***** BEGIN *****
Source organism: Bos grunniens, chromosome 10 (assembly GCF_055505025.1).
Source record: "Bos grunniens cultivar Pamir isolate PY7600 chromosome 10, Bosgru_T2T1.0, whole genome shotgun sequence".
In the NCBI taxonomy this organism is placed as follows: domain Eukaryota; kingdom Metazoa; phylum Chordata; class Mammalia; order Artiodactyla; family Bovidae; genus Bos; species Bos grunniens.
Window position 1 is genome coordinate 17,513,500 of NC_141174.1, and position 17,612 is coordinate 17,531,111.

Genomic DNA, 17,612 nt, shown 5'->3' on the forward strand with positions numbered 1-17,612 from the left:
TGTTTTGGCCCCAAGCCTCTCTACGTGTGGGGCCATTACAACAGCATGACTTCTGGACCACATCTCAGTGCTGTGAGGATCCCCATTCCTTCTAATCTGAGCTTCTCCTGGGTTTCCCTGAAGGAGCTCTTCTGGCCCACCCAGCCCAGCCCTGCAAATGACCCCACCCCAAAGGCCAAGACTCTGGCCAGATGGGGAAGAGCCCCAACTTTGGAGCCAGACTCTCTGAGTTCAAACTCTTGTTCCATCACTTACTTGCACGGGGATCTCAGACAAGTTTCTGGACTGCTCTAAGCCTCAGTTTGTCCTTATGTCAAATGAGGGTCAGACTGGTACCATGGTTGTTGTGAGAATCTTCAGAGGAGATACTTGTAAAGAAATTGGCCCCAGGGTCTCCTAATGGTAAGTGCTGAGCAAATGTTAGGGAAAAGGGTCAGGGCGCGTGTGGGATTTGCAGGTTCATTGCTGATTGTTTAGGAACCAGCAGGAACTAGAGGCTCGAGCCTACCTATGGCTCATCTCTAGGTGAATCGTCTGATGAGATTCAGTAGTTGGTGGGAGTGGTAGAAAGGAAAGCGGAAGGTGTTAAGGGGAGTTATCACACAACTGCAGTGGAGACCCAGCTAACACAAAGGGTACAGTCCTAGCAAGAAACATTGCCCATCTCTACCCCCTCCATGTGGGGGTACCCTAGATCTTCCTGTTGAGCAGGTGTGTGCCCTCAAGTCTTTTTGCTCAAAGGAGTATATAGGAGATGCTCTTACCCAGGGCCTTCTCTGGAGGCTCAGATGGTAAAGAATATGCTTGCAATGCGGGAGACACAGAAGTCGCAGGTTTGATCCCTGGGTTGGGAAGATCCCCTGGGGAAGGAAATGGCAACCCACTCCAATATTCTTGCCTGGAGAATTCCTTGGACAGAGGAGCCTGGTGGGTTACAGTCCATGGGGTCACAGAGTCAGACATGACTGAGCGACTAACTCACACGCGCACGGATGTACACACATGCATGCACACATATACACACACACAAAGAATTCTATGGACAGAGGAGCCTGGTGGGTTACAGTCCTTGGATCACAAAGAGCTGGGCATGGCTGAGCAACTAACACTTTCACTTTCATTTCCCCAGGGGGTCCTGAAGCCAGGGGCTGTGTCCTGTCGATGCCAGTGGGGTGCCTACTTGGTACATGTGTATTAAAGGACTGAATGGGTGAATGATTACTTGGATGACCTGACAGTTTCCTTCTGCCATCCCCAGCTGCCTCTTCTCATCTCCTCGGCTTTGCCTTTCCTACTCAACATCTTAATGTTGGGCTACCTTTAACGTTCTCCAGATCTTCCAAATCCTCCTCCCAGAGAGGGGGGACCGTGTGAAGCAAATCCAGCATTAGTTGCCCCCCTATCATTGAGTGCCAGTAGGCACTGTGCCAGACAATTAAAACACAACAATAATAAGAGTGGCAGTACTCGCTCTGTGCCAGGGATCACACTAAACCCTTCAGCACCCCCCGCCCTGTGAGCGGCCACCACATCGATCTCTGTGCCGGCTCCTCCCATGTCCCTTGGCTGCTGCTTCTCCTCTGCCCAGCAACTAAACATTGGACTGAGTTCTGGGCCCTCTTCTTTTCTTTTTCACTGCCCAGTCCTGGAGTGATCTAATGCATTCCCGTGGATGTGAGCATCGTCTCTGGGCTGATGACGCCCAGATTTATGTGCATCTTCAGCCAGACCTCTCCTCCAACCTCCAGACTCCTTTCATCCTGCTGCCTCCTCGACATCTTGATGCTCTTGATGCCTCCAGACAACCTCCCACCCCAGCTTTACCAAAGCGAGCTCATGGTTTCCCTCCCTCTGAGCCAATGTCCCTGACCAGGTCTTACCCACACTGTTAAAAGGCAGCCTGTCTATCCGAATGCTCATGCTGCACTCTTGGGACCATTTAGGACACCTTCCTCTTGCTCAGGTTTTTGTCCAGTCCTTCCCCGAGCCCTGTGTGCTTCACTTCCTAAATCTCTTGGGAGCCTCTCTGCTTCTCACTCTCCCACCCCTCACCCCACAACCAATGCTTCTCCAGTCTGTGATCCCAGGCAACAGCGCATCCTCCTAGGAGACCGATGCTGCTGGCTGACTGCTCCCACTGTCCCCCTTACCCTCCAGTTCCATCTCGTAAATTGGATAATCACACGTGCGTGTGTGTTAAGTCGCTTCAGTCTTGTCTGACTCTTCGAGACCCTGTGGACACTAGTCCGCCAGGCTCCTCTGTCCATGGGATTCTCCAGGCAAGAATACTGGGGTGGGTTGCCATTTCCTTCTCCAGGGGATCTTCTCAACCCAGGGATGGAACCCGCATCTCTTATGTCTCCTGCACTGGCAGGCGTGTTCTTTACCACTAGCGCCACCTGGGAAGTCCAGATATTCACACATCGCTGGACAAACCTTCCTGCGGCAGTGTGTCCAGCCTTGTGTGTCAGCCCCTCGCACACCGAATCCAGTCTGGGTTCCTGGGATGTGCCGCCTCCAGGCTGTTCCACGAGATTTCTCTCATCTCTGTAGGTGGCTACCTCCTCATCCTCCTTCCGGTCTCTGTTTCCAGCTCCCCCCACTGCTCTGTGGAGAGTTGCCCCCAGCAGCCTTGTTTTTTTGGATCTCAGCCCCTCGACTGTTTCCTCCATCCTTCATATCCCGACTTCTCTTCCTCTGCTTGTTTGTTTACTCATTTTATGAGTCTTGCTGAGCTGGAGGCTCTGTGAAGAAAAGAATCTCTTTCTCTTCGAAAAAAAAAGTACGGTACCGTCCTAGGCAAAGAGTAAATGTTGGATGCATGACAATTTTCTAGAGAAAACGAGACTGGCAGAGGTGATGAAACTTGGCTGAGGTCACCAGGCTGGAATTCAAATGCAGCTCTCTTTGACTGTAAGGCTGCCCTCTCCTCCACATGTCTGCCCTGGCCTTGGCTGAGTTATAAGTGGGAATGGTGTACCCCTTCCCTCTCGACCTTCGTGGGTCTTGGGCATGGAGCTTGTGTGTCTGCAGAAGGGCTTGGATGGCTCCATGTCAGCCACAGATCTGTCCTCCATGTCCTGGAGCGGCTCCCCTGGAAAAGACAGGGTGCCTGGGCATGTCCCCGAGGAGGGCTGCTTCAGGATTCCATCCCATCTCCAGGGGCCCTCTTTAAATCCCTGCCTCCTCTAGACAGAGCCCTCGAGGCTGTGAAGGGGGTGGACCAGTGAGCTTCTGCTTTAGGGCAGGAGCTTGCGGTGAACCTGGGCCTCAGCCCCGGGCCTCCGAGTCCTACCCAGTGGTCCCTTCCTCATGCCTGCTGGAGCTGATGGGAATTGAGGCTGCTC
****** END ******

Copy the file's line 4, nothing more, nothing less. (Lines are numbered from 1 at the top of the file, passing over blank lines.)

Window position 1 is genome coordinate 17,513,500 of NC_141174.1, and position 17,612 is coordinate 17,531,111.